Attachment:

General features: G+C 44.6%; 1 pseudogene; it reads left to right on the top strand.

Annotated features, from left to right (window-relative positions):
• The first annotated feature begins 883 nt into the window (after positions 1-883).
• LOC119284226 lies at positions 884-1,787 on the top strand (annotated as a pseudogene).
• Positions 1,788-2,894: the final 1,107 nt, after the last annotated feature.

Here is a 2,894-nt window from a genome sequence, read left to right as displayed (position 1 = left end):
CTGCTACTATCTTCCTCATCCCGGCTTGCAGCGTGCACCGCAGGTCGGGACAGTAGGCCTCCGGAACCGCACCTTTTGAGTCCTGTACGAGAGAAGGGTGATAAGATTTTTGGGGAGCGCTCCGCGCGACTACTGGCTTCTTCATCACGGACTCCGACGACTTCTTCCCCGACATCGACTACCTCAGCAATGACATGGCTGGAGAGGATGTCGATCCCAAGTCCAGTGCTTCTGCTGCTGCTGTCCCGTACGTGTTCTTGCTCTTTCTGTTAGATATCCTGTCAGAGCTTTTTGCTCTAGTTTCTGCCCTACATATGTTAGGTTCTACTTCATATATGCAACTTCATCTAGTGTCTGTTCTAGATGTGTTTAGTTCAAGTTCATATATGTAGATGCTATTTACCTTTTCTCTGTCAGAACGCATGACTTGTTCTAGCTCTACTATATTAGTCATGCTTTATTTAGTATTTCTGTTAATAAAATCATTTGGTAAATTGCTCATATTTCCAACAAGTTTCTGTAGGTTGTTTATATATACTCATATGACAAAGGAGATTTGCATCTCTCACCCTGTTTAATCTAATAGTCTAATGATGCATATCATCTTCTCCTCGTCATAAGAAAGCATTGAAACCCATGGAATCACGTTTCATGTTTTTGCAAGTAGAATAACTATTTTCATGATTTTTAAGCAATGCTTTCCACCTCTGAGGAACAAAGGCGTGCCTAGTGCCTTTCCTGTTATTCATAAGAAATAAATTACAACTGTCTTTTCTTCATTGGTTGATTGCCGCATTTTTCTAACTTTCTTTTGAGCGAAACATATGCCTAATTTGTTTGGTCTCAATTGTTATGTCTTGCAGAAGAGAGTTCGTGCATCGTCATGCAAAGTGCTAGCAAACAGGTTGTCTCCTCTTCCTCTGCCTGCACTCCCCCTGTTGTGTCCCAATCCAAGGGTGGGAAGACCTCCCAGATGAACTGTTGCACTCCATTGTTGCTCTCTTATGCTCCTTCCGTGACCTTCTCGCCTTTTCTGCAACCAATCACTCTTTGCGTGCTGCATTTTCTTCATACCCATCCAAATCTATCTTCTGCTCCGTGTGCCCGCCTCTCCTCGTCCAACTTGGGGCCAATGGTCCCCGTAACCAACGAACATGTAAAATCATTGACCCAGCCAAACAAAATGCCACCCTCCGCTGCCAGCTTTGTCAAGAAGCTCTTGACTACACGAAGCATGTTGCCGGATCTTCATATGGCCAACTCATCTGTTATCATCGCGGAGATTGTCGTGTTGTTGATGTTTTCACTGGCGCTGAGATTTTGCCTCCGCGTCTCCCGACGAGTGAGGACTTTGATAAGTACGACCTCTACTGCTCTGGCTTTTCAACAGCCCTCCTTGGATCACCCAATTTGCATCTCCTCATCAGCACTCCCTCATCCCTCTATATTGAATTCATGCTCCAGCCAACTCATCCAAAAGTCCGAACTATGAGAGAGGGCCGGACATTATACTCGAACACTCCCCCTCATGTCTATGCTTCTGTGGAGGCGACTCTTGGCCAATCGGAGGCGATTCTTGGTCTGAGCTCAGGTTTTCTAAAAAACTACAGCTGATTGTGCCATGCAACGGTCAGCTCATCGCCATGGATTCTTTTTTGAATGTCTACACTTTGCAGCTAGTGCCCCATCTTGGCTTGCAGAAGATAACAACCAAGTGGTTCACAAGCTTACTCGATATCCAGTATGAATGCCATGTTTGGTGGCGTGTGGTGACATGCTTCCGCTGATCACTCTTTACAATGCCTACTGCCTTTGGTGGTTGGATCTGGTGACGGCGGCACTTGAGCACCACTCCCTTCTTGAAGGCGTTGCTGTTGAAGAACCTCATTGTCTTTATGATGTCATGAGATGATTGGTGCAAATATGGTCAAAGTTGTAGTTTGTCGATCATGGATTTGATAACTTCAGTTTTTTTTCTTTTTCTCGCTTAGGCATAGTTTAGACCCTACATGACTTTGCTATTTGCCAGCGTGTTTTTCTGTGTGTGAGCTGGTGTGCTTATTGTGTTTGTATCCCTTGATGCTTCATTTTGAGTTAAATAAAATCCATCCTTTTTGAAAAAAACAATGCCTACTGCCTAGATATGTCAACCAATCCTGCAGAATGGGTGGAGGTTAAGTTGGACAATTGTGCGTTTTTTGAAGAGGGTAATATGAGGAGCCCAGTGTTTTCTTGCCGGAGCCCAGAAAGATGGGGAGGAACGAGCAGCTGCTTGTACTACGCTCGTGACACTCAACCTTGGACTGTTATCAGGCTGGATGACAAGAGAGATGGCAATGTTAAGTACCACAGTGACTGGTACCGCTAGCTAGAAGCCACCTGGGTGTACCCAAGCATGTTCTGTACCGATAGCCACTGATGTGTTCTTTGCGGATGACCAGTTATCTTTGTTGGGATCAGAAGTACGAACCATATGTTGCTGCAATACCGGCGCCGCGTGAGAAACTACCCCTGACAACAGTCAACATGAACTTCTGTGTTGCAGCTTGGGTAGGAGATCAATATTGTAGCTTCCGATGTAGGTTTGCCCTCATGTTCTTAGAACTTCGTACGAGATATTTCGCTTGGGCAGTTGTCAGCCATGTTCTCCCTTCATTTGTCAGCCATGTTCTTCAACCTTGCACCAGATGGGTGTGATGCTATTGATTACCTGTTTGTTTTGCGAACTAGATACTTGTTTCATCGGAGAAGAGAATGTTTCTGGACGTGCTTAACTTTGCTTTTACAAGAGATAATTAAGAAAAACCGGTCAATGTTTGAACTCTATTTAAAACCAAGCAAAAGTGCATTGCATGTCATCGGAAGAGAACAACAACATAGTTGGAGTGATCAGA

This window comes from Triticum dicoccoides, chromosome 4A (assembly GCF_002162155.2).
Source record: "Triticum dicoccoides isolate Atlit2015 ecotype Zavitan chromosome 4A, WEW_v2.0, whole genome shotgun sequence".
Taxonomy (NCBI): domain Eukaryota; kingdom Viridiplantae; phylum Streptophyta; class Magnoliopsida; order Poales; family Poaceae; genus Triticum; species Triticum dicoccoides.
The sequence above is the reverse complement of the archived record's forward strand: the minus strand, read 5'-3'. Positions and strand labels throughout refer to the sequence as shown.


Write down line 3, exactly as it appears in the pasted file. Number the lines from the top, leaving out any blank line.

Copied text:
• The first annotated feature begins 883 nt into the window (after positions 1-883).